- Monsupello 'Podere la Borla' Rosso Oltrepò Pavese 2013 DOC
This wine is a blend of Barbera, Croatina (a late-ripening indigenous grape) and Pinot Nero. Served in several renowned restaurants, this wine is aromatic with notes of cherries and raspberries, touches of coffee, a slight savoury edge and an impressively long finish.
Barolo is one of the great wine styles of the world and Franco Conterno had two at the tasting:-
- 'Pietrin' 2013 DOCG
With 24 months in Slavonian oak and one year in bottle, this shows touches of rose petal, red fruit, leather and wild herbs. Still young, this is nevertheless very attractive and the tannins will soften with further years in bottle.
- 'Bussia' Riserva 2011 DOCG
Spending 48 months in French oak barrels before ageing for one year in bottle, this wine is aromatic with notes of berries, violets, liquorice, black pepper and a touch of balsamic with well-integrated tannins. Good potential for ageing.
Fontana Reale produces organic vegan wine in Campania and I particularly liked the two still Aglianicos they brought along:-
- Aglianico Sannio 2012 DOC
This shows fresh acidity, fine tannins and lightness with notes of cherries, spice and a hint of earthiness.
- 'Morgia Noce' Aglianico Sannio Riserva 2011 DOC
More complex, this spent 36 months in oak and although 15% ABV still manages to retain some lightness and delicacy. Aromatic and smooth with red and black berry notes, good acidity and touches of liquorice, cinnamon and wild herbs, this is a very impressive wine.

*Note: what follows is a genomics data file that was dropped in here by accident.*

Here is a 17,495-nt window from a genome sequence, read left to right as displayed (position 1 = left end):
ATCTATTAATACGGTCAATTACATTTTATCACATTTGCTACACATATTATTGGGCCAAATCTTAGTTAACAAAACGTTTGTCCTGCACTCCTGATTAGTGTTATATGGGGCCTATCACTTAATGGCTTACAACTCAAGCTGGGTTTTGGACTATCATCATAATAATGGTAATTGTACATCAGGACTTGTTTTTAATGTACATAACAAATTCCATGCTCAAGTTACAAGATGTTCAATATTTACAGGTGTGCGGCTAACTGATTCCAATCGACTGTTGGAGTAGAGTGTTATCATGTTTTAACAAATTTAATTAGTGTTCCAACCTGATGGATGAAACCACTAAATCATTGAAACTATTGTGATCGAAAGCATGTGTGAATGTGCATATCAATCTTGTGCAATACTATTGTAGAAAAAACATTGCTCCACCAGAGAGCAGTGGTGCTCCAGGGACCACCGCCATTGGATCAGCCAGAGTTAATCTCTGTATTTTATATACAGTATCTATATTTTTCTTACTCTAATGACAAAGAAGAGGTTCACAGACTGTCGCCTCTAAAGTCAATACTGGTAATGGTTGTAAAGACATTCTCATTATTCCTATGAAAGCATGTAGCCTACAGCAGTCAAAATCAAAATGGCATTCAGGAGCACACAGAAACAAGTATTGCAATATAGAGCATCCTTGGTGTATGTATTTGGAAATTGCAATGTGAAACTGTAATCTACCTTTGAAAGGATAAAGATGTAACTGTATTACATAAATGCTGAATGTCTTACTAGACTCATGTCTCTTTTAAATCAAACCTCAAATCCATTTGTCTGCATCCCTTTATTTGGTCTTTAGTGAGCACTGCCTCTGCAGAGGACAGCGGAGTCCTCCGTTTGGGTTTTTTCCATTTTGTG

Raboso is an ancient grape variety from the Veneto drunk by the Roman Legions and mentioned by Pliny the Elder no less!
- Casa Roma Piave Malanotte 2009 DOCG
This Raboso wine is made with 15% rack-dried grapes which add that extra 'appassimento' richness, sweet fruit and texture. It's a complex, rounded wine with notes of fragrant cherries, plums and blueberries, spice, herbs and a touch of molasses. With refreshing acidity and a long finish, this is another unusual, delicious and very interesting wine.
Other wines that stood out from this tasting include the following:-
- Tenuta Villa Trentola 'Il Moro' Sangiovese di Romagna 2011 DOC
This wine from Emilia Romagna is refined, complex and fruity with good acidity, softening nuances of vanilla and coffee plus a little earthy touch.
- Matané Primitivo di Manduria 2015 DOC
This Puglian red has elegance and finesse. Juicy and quite opulent but still fresh, with notes of plums, cherries, sweet spice and a little touch of cocoa, it would go beautifully with lamb.
- Monte Antico Supremus Toscana 2012 IGT
A 'Supertuscan', made from 75% Sangiovese, 15% Cabernet Sauvignon and 10% Merlot, this shows a lovely balance of cherries and red berries, complemented by softening oaky notes with touches of tobacco and spice and an earthy hint.
While the above shows only a few of the wonderful wines I discovered on the day, there were plenty of others of note and I continue to get the feeling that my own Italian wine journey has many more miles to go!